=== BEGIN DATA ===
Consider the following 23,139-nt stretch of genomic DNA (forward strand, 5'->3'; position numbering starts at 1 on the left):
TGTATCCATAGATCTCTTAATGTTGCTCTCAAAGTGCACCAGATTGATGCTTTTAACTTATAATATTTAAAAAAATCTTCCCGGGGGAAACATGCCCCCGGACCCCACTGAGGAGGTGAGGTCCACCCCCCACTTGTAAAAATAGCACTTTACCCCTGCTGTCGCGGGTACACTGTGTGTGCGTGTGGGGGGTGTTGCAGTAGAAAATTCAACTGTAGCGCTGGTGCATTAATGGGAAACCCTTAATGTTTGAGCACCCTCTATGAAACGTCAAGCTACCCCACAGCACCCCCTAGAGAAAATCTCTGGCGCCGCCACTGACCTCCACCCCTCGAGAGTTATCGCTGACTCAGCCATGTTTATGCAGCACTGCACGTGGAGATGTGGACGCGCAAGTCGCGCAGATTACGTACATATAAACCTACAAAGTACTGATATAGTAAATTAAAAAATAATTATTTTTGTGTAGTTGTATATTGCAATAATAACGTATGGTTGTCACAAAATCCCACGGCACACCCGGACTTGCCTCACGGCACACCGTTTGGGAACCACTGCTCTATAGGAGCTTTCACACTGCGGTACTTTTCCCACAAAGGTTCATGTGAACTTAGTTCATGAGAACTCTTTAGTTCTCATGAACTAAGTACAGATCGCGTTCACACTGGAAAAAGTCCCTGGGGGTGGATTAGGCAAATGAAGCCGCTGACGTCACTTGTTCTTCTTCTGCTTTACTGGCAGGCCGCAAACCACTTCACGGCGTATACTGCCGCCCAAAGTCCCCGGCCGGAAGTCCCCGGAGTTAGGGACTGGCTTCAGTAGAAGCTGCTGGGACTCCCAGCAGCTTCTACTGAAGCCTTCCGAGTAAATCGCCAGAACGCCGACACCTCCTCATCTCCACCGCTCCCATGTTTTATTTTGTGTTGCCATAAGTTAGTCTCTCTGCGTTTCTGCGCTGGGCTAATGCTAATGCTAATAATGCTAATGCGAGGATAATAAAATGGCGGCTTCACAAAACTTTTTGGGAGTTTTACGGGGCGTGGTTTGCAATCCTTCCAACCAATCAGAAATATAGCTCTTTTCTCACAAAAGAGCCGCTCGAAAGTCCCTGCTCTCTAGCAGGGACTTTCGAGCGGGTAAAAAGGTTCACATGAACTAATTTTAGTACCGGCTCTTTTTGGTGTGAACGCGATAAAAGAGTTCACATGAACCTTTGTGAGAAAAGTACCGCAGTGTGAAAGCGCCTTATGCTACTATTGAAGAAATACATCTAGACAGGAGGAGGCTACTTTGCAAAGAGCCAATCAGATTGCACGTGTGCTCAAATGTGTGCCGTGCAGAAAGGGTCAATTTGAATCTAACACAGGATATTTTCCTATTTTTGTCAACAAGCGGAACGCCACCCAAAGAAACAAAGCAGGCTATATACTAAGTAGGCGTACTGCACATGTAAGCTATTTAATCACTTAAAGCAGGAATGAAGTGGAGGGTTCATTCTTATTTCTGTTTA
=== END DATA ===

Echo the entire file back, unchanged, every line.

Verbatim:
Consider the following 23,139-nt stretch of genomic DNA (forward strand, 5'->3'; position numbering starts at 1 on the left):
TGTATCCATAGATCTCTTAATGTTGCTCTCAAAGTGCACCAGATTGATGCTTTTAACTTATAATATTTAAAAAAATCTTCCCGGGGGAAACATGCCCCCGGACCCCACTGAGGAGGTGAGGTCCACCCCCCACTTGTAAAAATAGCACTTTACCCCTGCTGTCGCGGGTACACTGTGTGTGCGTGTGGGGGGTGTTGCAGTAGAAAATTCAACTGTAGCGCTGGTGCATTAATGGGAAACCCTTAATGTTTGAGCACCCTCTATGAAACGTCAAGCTACCCCACAGCACCCCCTAGAGAAAATCTCTGGCGCCGCCACTGACCTCCACCCCTCGAGAGTTATCGCTGACTCAGCCATGTTTATGCAGCACTGCACGTGGAGATGTGGACGCGCAAGTCGCGCAGATTACGTACATATAAACCTACAAAGTACTGATATAGTAAATTAAAAAATAATTATTTTTGTGTAGTTGTATATTGCAATAATAACGTATGGTTGTCACAAAATCCCACGGCACACCCGGACTTGCCTCACGGCACACCGTTTGGGAACCACTGCTCTATAGGAGCTTTCACACTGCGGTACTTTTCCCACAAAGGTTCATGTGAACTTAGTTCATGAGAACTCTTTAGTTCTCATGAACTAAGTACAGATCGCGTTCACACTGGAAAAAGTCCCTGGGGGTGGATTAGGCAAATGAAGCCGCTGACGTCACTTGTTCTTCTTCTGCTTTACTGGCAGGCCGCAAACCACTTCACGGCGTATACTGCCGCCCAAAGTCCCCGGCCGGAAGTCCCCGGAGTTAGGGACTGGCTTCAGTAGAAGCTGCTGGGACTCCCAGCAGCTTCTACTGAAGCCTTCCGAGTAAATCGCCAGAACGCCGACACCTCCTCATCTCCACCGCTCCCATGTTTTATTTTGTGTTGCCATAAGTTAGTCTCTCTGCGTTTCTGCGCTGGGCTAATGCTAATGCTAATAATGCTAATGCGAGGATAATAAAATGGCGGCTTCACAAAACTTTTTGGGAGTTTTACGGGGCGTGGTTTGCAATCCTTCCAACCAATCAGAAATATAGCTCTTTTCTCACAAAAGAGCCGCTCGAAAGTCCCTGCTCTCTAGCAGGGACTTTCGAGCGGGTAAAAAGGTTCACATGAACTAATTTTAGTACCGGCTCTTTTTGGTGTGAACGCGATAAAAGAGTTCACATGAACCTTTGTGAGAAAAGTACCGCAGTGTGAAAGCGCCTTATGCTACTATTGAAGAAATACATCTAGACAGGAGGAGGCTACTTTGCAAAGAGCCAATCAGATTGCACGTGTGCTCAAATGTGTGCCGTGCAGAAAGGGTCAATTTGAATCTAACACAGGATATTTTCCTATTTTTGTCAACAAGCGGAACGCCACCCAAAGAAACAAAGCAGGCTATATACTAAGTAGGCGTACTGCACATGTAAGCTATTTAATCACTTAAAGCAGGAATGAAGTGGAGGGTTCATTCTTATTTCTGTTTA